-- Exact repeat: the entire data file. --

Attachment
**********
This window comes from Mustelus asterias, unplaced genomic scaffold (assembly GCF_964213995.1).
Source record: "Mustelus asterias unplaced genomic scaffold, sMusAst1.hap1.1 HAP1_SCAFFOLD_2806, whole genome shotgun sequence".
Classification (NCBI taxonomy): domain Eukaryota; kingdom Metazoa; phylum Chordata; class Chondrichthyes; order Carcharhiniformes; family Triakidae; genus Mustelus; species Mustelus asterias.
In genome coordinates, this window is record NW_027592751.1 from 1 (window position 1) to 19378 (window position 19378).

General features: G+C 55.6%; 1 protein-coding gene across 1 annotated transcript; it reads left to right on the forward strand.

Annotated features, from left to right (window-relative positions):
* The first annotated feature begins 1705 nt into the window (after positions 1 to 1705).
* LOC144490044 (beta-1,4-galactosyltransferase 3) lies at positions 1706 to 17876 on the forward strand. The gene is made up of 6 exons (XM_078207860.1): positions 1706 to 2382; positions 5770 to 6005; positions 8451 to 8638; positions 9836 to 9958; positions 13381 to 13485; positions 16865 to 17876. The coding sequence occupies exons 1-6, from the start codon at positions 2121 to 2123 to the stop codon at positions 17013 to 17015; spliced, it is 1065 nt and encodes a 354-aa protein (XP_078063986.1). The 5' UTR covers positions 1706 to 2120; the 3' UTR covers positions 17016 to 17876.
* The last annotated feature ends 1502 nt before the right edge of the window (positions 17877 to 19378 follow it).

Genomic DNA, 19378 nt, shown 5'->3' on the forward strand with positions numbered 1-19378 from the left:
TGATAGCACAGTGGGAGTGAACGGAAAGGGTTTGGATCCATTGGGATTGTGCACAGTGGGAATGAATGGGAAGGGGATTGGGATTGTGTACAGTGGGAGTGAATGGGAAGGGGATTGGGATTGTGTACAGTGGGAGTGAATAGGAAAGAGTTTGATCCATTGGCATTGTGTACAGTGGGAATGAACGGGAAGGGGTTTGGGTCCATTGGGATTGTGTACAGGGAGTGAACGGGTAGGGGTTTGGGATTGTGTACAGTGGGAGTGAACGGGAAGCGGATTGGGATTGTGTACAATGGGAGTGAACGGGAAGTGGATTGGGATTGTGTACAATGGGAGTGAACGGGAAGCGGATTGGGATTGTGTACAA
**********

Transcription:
This window comes from Mustelus asterias, unplaced genomic scaffold (assembly GCF_964213995.1).
Source record: "Mustelus asterias unplaced genomic scaffold, sMusAst1.hap1.1 HAP1_SCAFFOLD_2806, whole genome shotgun sequence".
Classification (NCBI taxonomy): domain Eukaryota; kingdom Metazoa; phylum Chordata; class Chondrichthyes; order Carcharhiniformes; family Triakidae; genus Mustelus; species Mustelus asterias.
In genome coordinates, this window is record NW_027592751.1 from 1 (window position 1) to 19378 (window position 19378).

General features: G+C 55.6%; 1 protein-coding gene across 1 annotated transcript; it reads left to right on the forward strand.

Annotated features, from left to right (window-relative positions):
* The first annotated feature begins 1705 nt into the window (after positions 1 to 1705).
* LOC144490044 (beta-1,4-galactosyltransferase 3) lies at positions 1706 to 17876 on the forward strand. The gene is made up of 6 exons (XM_078207860.1): positions 1706 to 2382; positions 5770 to 6005; positions 8451 to 8638; positions 9836 to 9958; positions 13381 to 13485; positions 16865 to 17876. The coding sequence occupies exons 1-6, from the start codon at positions 2121 to 2123 to the stop codon at positions 17013 to 17015; spliced, it is 1065 nt and encodes a 354-aa protein (XP_078063986.1). The 5' UTR covers positions 1706 to 2120; the 3' UTR covers positions 17016 to 17876.
* The last annotated feature ends 1502 nt before the right edge of the window (positions 17877 to 19378 follow it).

Genomic DNA, 19378 nt, shown 5'->3' on the forward strand with positions numbered 1-19378 from the left:
TGATAGCACAGTGGGAGTGAACGGAAAGGGTTTGGATCCATTGGGATTGTGCACAGTGGGAATGAATGGGAAGGGGATTGGGATTGTGTACAGTGGGAGTGAATGGGAAGGGGATTGGGATTGTGTACAGTGGGAGTGAATAGGAAAGAGTTTGATCCATTGGCATTGTGTACAGTGGGAATGAACGGGAAGGGGTTTGGGTCCATTGGGATTGTGTACAGGGAGTGAACGGGTAGGGGTTTGGGATTGTGTACAGTGGGAGTGAACGGGAAGCGGATTGGGATTGTGTACAATGGGAGTGAACGGGAAGTGGATTGGGATTGTGTACAATGGGAGTGAACGGGAAGCGGATTGGGATTGTGTACAA